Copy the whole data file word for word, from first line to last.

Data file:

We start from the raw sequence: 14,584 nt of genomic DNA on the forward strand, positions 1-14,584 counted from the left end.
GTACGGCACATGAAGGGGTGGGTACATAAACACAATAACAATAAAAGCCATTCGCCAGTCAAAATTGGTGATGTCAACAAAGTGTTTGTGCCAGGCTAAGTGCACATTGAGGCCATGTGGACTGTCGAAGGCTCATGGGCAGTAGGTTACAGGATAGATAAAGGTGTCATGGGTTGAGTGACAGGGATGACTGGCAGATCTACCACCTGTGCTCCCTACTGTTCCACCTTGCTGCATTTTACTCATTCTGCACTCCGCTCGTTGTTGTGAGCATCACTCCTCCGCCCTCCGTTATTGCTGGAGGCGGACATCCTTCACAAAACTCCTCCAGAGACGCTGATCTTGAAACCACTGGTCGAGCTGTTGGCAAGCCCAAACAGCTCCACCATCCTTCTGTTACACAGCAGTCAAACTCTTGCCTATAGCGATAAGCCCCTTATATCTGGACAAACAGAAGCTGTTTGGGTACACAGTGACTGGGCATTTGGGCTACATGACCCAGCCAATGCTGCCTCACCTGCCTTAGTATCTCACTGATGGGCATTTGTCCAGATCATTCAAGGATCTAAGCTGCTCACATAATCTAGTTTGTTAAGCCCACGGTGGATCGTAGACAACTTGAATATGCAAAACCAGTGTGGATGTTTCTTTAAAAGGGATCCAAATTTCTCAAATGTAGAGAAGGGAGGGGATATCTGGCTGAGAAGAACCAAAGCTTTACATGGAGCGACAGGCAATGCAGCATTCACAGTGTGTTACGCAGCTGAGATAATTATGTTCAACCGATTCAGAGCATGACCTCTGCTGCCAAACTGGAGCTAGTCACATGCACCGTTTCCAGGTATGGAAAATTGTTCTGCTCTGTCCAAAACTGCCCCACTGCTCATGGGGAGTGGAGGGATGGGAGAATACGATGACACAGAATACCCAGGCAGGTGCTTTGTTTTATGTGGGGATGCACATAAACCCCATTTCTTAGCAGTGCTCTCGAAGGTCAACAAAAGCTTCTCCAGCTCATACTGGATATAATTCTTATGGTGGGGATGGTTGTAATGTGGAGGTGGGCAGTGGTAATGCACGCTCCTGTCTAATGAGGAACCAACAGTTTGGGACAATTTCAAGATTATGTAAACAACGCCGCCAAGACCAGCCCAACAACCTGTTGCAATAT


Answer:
We start from the raw sequence: 14,584 nt of genomic DNA on the forward strand, positions 1-14,584 counted from the left end.
GTACGGCACATGAAGGGGTGGGTACATAAACACAATAACAATAAAAGCCATTCGCCAGTCAAAATTGGTGATGTCAACAAAGTGTTTGTGCCAGGCTAAGTGCACATTGAGGCCATGTGGACTGTCGAAGGCTCATGGGCAGTAGGTTACAGGATAGATAAAGGTGTCATGGGTTGAGTGACAGGGATGACTGGCAGATCTACCACCTGTGCTCCCTACTGTTCCACCTTGCTGCATTTTACTCATTCTGCACTCCGCTCGTTGTTGTGAGCATCACTCCTCCGCCCTCCGTTATTGCTGGAGGCGGACATCCTTCACAAAACTCCTCCAGAGACGCTGATCTTGAAACCACTGGTCGAGCTGTTGGCAAGCCCAAACAGCTCCACCATCCTTCTGTTACACAGCAGTCAAACTCTTGCCTATAGCGATAAGCCCCTTATATCTGGACAAACAGAAGCTGTTTGGGTACACAGTGACTGGGCATTTGGGCTACATGACCCAGCCAATGCTGCCTCACCTGCCTTAGTATCTCACTGATGGGCATTTGTCCAGATCATTCAAGGATCTAAGCTGCTCACATAATCTAGTTTGTTAAGCCCACGGTGGATCGTAGACAACTTGAATATGCAAAACCAGTGTGGATGTTTCTTTAAAAGGGATCCAAATTTCTCAAATGTAGAGAAGGGAGGGGATATCTGGCTGAGAAGAACCAAAGCTTTACATGGAGCGACAGGCAATGCAGCATTCACAGTGTGTTACGCAGCTGAGATAATTATGTTCAACCGATTCAGAGCATGACCTCTGCTGCCAAACTGGAGCTAGTCACATGCACCGTTTCCAGGTATGGAAAATTGTTCTGCTCTGTCCAAAACTGCCCCACTGCTCATGGGGAGTGGAGGGATGGGAGAATACGATGACACAGAATACCCAGGCAGGTGCTTTGTTTTATGTGGGGATGCACATAAACCCCATTTCTTAGCAGTGCTCTCGAAGGTCAACAAAAGCTTCTCCAGCTCATACTGGATATAATTCTTATGGTGGGGATGGTTGTAATGTGGAGGTGGGCAGTGGTAATGCACGCTCCTGTCTAATGAGGAACCAACAGTTTGGGACAATTTCAAGATTATGTAAACAACGCCGCCAAGACCAGCCCAACAACCTGTTGCAATAT